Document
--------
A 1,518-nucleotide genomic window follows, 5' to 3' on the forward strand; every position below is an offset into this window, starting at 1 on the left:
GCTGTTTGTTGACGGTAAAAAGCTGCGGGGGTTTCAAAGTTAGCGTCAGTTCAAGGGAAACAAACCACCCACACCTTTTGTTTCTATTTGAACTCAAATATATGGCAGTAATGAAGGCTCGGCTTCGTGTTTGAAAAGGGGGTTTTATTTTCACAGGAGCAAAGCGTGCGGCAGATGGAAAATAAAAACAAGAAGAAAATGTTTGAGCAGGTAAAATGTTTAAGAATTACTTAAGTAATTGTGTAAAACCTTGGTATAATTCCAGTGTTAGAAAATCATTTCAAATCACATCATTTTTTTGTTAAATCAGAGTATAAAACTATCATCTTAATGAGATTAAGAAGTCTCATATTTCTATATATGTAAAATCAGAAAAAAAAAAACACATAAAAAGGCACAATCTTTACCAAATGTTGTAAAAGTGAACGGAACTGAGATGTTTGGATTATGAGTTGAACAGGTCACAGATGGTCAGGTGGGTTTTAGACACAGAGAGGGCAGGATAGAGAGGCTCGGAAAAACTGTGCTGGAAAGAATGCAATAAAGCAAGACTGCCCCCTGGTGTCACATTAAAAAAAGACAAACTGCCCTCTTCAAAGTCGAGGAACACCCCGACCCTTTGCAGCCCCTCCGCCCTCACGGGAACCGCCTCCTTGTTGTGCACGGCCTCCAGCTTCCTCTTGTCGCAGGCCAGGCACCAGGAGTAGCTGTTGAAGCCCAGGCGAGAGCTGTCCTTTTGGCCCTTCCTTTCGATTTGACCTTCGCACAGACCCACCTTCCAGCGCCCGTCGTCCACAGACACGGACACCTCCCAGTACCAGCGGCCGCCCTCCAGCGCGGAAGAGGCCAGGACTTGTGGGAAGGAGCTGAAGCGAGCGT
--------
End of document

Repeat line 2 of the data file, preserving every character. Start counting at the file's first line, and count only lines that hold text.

GCTGTTTGTTGACGGTAAAAAGCTGCGGGGGTTTCAAAGTTAGCGTCAGTTCAAGGGAAACAAACCACCCACACCTTTTGTTTCTATTTGAACTCAAATATATGGCAGTAATGAAGGCTCGGCTTCGTGTTTGAAAAGGGGGTTTTATTTTCACAGGAGCAAAGCGTGCGGCAGATGGAAAATAAAAACAAGAAGAAAATGTTTGAGCAGGTAAAATGTTTAAGAATTACTTAAGTAATTGTGTAAAACCTTGGTATAATTCCAGTGTTAGAAAATCATTTCAAATCACATCATTTTTTTGTTAAATCAGAGTATAAAACTATCATCTTAATGAGATTAAGAAGTCTCATATTTCTATATATGTAAAATCAGAAAAAAAAAAACACATAAAAAGGCACAATCTTTACCAAATGTTGTAAAAGTGAACGGAACTGAGATGTTTGGATTATGAGTTGAACAGGTCACAGATGGTCAGGTGGGTTTTAGACACAGAGAGGGCAGGATAGAGAGGCTCGGAAAAACTGTGCTGGAAAGAATGCAATAAAGCAAGACTGCCCCCTGGTGTCACATTAAAAAAAGACAAACTGCCCTCTTCAAAGTCGAGGAACACCCCGACCCTTTGCAGCCCCTCCGCCCTCACGGGAACCGCCTCCTTGTTGTGCACGGCCTCCAGCTTCCTCTTGTCGCAGGCCAGGCACCAGGAGTAGCTGTTGAAGCCCAGGCGAGAGCTGTCCTTTTGGCCCTTCCTTTCGATTTGACCTTCGCACAGACCCACCTTCCAGCGCCCGTCGTCCACAGACACGGACACCTCCCAGTACCAGCGGCCGCCCTCCAGCGCGGAAGAGGCCAGGACTTGTGGGAAGGAGCTGAAGCGAGCGT